The Name is Cowie, Colin Cowie

The Man with the Golden Touch, Event Planner Extraordinaire

 

The name’s Cowie. Colin Cowie. And if you want it “shaken and not stirred,” your wish is his command. “‘No’ is not a word I use very often.”

The Zambia-born and South Africa-educated entrepreneur started his event-planning business 26 years ago “with $400 and big dreams.” Today, Colin Cowie Enterprises is a multimillion-dollar, multi-faceted enterprise encompassing Weddings, Life & Style and Hospitality. Known for planning lavish, no-detail-left-untouched celebrations for everyone from Oprah to Hef, Cowie’s as down-to-earth as his events are over the top.

With his plummy accent and svelte physique, it’s no wonder that James Bond is Cowie’s idol, though Cowie counts himself more of a tequila fellow than a martini man. For his 50th birthday last January, he planned his own fete — in Mexico.

“It was the best party I’ve ever designed or ever planned or ever been to,” he gushes. “One hundred and seventy of my friends came from 11 countries and 22 cities and celebrated with me for four days! I’ve never had more fun in my entire life. I love tequila,” he confesses. “It makes me a better person. It makes me feel like 9 o’clock at 6 o’clock. It makes me feel like it’s Friday on a Wednesday.”

His parties do the same for clients and their invitees. The man who would be king of the event planners was born in the small town of Kitwe. Growing up with his brother and two sisters, he recalls, “There was one country club that we loved, one restaurant and a hotel you wouldn’t put your foot in.”

But the Cowie family enjoyed entertaining: “I cannot think of a time when we didn’t have visiting houseguests, or someone coming over for cocktails or dinner. We really were our own entertainment. That became the genesis of my whole business. Once I came to live in America, I had clients in Beverly Hills, who had walk-in refrigerators and were eating in restaurants five nights a week. I thought, ‘there’s something wrong with this picture.’”

In the 26 years since, he’s painted a new picture, one that emphasizes, ultimately, making dreams come true. “I’m so blessed to do what I do. I love what I do. I get paid well. I get to spend other people’s money making other people happy. And inspiring them to live the best lives possible … or imaginable.”

All of which sounds a bit dear. Of course, it can be. “I suffer from what’s called the ‘Oprah effect.’ (He planned her 500-person farewell dinner at Chicago’s Four Seasons hotel in 2011.) In many instances people think I’m unaffordable and too expensive. It’s because they’ve read about three parties that I did in a year – but what about the other 250 parties that don’t have a big, extravagant budget?”

The recession, of course, hit the hospitality industry especially hard. “There’s been a change in the market, so there’s less work. Everyone has adjusted their prices, including us to be competitive like everybody else’s. We all have rent and overhead. Our industry is no different than the music industry; it’s been revolutionized and changed completely. Our consumer today is 20 times smarter than she was 10 years ago. Ten years ago she wanted to be told what to do. I don’t charge any differently from anyone else who delivers work of my caliber. I’m in the business to win, so I’m competitive.”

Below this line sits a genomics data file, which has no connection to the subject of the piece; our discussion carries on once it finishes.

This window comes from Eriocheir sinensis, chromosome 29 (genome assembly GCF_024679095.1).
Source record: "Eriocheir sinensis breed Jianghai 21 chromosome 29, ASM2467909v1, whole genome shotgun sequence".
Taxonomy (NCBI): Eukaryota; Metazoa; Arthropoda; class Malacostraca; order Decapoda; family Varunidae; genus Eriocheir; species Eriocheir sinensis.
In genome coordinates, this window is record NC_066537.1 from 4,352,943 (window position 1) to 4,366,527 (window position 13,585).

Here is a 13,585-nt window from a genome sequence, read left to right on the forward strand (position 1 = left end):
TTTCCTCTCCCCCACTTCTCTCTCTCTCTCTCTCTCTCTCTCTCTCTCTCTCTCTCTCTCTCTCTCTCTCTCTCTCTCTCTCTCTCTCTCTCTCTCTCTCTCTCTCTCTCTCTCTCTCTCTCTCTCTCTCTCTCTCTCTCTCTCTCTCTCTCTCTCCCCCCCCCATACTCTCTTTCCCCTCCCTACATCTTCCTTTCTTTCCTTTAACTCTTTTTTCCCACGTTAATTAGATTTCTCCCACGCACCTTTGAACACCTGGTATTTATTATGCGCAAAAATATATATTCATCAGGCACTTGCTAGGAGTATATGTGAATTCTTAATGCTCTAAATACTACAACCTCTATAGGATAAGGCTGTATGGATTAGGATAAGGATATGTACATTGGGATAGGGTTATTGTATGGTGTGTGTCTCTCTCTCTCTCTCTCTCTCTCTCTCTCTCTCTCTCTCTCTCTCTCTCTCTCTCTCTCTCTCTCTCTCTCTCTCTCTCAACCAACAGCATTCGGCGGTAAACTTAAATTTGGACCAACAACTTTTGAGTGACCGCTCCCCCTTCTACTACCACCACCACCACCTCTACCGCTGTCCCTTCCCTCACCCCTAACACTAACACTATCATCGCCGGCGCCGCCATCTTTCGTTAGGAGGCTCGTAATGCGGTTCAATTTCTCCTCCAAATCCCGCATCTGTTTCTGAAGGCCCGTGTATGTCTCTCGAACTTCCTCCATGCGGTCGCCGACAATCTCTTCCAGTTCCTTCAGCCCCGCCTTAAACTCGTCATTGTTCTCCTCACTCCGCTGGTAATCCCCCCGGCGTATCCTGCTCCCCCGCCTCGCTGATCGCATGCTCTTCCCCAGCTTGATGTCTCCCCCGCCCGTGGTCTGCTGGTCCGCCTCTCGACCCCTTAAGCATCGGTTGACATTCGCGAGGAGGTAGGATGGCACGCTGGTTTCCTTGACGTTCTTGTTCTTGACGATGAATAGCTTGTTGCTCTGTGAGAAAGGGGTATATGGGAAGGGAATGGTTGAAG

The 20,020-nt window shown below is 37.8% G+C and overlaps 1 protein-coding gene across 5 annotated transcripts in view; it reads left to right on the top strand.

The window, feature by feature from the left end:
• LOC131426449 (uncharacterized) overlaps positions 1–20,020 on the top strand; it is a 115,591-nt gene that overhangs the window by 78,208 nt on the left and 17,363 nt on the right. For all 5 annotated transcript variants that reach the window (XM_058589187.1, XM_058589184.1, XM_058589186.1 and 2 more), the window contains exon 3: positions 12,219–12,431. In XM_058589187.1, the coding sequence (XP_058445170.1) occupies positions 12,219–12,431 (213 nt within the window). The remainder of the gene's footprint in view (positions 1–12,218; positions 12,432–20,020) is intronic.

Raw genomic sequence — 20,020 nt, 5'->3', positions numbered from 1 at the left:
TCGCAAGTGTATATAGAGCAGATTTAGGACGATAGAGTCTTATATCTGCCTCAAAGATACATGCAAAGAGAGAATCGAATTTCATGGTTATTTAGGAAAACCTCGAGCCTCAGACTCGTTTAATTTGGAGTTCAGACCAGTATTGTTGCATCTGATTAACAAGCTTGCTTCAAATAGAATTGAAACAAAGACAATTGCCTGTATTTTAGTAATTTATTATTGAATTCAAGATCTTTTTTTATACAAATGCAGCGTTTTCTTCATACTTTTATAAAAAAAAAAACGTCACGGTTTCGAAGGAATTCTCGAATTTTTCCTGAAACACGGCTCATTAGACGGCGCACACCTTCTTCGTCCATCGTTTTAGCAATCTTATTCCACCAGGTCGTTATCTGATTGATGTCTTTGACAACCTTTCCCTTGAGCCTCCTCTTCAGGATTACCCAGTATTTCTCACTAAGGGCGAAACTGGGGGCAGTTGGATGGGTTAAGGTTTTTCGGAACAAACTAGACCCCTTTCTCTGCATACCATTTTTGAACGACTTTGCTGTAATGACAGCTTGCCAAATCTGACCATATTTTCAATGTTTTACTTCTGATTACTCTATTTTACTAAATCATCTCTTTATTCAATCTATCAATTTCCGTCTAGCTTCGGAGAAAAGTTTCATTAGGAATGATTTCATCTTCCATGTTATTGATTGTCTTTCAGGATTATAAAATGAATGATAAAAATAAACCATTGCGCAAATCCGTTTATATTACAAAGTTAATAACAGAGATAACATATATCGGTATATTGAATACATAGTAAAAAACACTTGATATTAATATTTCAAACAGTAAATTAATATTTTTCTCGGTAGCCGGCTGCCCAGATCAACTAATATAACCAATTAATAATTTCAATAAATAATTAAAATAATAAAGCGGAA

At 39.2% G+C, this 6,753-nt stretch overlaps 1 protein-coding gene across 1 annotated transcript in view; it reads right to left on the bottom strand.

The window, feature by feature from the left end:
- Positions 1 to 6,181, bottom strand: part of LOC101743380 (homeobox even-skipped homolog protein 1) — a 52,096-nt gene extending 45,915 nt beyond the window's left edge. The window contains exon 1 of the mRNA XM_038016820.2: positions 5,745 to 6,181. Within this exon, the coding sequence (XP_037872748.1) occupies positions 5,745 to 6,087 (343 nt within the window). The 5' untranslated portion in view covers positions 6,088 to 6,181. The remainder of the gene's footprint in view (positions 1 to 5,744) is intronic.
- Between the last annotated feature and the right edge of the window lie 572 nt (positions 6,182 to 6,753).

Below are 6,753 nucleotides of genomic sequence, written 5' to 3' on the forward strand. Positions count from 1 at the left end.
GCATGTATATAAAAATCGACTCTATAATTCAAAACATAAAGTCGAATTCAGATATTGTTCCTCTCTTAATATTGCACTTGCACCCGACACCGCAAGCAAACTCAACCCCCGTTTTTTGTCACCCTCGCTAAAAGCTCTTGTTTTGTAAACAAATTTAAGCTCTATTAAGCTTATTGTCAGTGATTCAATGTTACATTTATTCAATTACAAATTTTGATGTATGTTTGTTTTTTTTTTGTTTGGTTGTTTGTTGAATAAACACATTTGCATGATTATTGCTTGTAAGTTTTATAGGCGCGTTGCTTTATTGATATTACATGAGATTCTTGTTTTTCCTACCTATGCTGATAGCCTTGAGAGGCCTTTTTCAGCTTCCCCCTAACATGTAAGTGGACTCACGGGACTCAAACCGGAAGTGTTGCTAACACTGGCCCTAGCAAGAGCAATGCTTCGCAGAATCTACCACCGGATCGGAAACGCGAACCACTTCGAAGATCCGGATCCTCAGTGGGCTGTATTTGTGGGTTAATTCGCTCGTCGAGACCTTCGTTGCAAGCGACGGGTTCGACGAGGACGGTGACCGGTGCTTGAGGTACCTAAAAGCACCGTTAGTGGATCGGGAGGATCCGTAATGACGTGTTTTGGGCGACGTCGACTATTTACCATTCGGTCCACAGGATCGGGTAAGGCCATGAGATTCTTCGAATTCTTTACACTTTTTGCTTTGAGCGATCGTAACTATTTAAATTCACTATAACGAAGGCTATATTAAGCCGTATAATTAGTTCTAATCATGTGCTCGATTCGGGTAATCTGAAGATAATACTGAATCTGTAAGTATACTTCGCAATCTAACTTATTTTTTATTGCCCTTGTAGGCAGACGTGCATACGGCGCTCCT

His military precision in planning events reflects his days as a corporal. At 17, he enlisted in the army for two years and spent 18 months “in active war, in southern Angola and southwest Africa. I carried a rifle and I was the head of medics, so I did all the casualty evacuations in the helicopters, directly after the contact. During my time there, I actually delivered 13 babies. I was decorated for outstanding work.”

However, a different kind of “decoration” was in the young Cowie’s future. His charm and talent are matched by an intense work ethic and positivity, deepened and bolstered by spiritual exploration. “I’m very into reading books that help us to be better people; I love that little book, ‘The Monk Who Sold His Ferrari’ – to get you back on track spiritually, and to bring success in life,” he explains.

“I’ve participated in seminars, Tony Robbins, etc., and we learn. To be the CEO of a business, you get to run your company based upon the skills you learn as you need them,” he observes. “I always wanted to be the best leader that I can be.”

And “whether I’m sitting with the queen of England, or in a bus shelter in Thailand, I’m comfortable in knowing how to be; my parents instilled incredible values in us.” Besides his mother and father, Cowie takes inspiration from many humanitarians and mentors, including former South African President Nelson Mandela: “He came out of jail after 26 years with no remorse; we can all take a page from that book.”

Cowie’s ease in the world and his search for internal and external comfort and beauty for all transfers to his clients – and friends. “I have a way of getting everybody happy and in a place that makes them look good,” he says. Even when the client has hideous taste and requests? “I once had a rapper who wanted to make purple ice sculptures of himself and the bride in the middle of the seafood buffet. I thought, ‘You know, I think we’re busy that week.’”